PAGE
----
dormouse2

Bring Back the Hazel Dormouse!

Published on February 28, 2017

The hazel dormouse (or common dormouse) is in decline across the country, and sadly we have seen that populations have plummeted here in the Chilterns.

The reasons for their decline are likely to be complex and may include competition for food and space with introduced pest species including American grey squirrels which eat hazelnuts before they ripen fully, and Fat Dormouse (Glis glis) which may also predate them. We found that the population of Hazel dormice in the Chiltern Society’s Bottom Wood crashed at the same time as Glis glis were first found in next boxes.

Other factors to explain their decline may include changes in woodland characteristics; if woodland is not managed properly or is densely shaded with little understory, there is less dense young tree growth that hazel dormice thrive upon. In addition to the age of trees, the impact of large numbers of deer browsing and removing the undergrowth is another possible contribution factor. In addition, climate change may be altering the flowering times of key food sources (pollen is an important food in spring) along with insects that they also feed on.

So what can we do about it?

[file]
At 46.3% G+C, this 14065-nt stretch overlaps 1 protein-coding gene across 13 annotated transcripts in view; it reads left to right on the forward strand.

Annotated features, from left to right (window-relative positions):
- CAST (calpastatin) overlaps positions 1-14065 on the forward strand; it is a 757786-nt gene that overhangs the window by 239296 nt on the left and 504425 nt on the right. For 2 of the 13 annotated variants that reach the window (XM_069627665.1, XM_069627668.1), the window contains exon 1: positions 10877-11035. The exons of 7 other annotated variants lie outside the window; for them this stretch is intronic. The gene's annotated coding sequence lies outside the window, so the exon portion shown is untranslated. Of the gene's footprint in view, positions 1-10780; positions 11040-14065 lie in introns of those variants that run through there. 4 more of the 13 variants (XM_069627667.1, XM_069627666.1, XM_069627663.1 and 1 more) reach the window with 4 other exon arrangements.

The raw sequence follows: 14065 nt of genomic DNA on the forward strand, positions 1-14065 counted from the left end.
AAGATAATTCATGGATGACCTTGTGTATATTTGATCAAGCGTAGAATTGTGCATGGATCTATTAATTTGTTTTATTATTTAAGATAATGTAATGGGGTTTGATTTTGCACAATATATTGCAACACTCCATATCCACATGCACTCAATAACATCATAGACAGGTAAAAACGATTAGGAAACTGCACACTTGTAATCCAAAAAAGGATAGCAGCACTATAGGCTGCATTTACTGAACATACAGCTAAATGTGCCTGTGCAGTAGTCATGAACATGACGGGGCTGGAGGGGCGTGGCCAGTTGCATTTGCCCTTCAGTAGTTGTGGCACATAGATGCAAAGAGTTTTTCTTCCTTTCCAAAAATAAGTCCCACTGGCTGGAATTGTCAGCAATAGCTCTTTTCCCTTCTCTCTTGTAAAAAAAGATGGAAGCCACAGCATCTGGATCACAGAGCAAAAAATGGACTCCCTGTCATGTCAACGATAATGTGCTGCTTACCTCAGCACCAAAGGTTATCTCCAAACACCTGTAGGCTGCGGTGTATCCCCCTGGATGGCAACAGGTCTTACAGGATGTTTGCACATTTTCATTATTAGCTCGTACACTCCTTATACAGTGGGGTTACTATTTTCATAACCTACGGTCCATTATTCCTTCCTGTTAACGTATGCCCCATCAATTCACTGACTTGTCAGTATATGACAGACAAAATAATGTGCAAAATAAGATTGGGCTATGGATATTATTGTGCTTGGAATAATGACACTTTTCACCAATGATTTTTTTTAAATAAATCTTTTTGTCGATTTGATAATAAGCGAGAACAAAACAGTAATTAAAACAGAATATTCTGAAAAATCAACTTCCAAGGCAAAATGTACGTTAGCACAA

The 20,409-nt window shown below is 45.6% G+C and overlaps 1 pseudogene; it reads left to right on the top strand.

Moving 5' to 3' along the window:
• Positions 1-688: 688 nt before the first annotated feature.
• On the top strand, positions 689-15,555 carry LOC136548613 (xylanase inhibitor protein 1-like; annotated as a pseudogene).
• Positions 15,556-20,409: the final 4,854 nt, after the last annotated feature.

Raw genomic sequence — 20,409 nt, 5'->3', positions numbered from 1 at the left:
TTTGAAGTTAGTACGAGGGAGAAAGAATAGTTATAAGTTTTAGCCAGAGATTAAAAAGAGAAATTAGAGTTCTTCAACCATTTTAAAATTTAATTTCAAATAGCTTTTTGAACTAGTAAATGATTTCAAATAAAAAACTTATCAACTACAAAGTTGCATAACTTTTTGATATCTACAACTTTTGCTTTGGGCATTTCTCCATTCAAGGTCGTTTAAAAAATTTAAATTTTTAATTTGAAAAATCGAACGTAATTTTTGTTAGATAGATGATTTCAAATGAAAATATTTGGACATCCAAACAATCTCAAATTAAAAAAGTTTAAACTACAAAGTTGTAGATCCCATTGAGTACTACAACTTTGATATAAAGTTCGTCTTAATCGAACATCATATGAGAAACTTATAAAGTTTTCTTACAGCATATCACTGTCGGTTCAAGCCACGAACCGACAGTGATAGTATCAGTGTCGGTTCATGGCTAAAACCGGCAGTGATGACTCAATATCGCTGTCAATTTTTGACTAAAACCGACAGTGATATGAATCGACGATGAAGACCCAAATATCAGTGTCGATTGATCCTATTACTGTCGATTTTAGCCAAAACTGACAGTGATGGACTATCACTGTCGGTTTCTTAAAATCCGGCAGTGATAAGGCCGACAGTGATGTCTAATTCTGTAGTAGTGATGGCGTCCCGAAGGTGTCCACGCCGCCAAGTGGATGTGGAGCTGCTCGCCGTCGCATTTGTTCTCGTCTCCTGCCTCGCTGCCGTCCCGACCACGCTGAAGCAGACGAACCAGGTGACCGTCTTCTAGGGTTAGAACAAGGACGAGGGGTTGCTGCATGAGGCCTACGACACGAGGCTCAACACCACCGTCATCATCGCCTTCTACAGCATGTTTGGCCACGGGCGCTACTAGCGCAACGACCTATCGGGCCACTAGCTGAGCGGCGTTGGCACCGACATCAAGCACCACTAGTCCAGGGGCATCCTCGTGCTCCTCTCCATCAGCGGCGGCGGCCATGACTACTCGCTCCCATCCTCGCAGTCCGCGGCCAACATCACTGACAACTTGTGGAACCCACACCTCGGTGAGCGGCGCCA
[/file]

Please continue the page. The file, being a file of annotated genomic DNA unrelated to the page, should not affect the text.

In Bottom Wood we need to replace the Dormice nest boxes so the population can be monitored (Dormice are a European Protected Species and require Natural England licenced handlers). We also need to continue to improve the habitat by roughly laying the hazel hedge in certain areas of the woodland to create a dense tangle of undergrowth, including bramble and honeysuckle, that we hope will be more suitable for them and will encourage numbers to increase.

The dormouse is a species that can benefit from positive woodland management. Leaving a woodland unthinned, or coppice uncut, eventually reduces the understorey and the quality of the habitat for dormice. The shrub layer and understorey of woodland needs to be enhanced and it is also important to develop a flowing network of connecting belts of scrub and suitable habitat that is necessary to sustain thriving dormouse populations over time.

But in order to do this we need your help!

The dormice of the Chilterns would be extremely grateful if you could make a donation to help their cause. A portion of the proceeds raised will go directly to the Chiltern Woodlands Project; a charity that specialises in local woodland management, and helps us to maintain some of our own woodland reserves.


CATEGORIES Conservation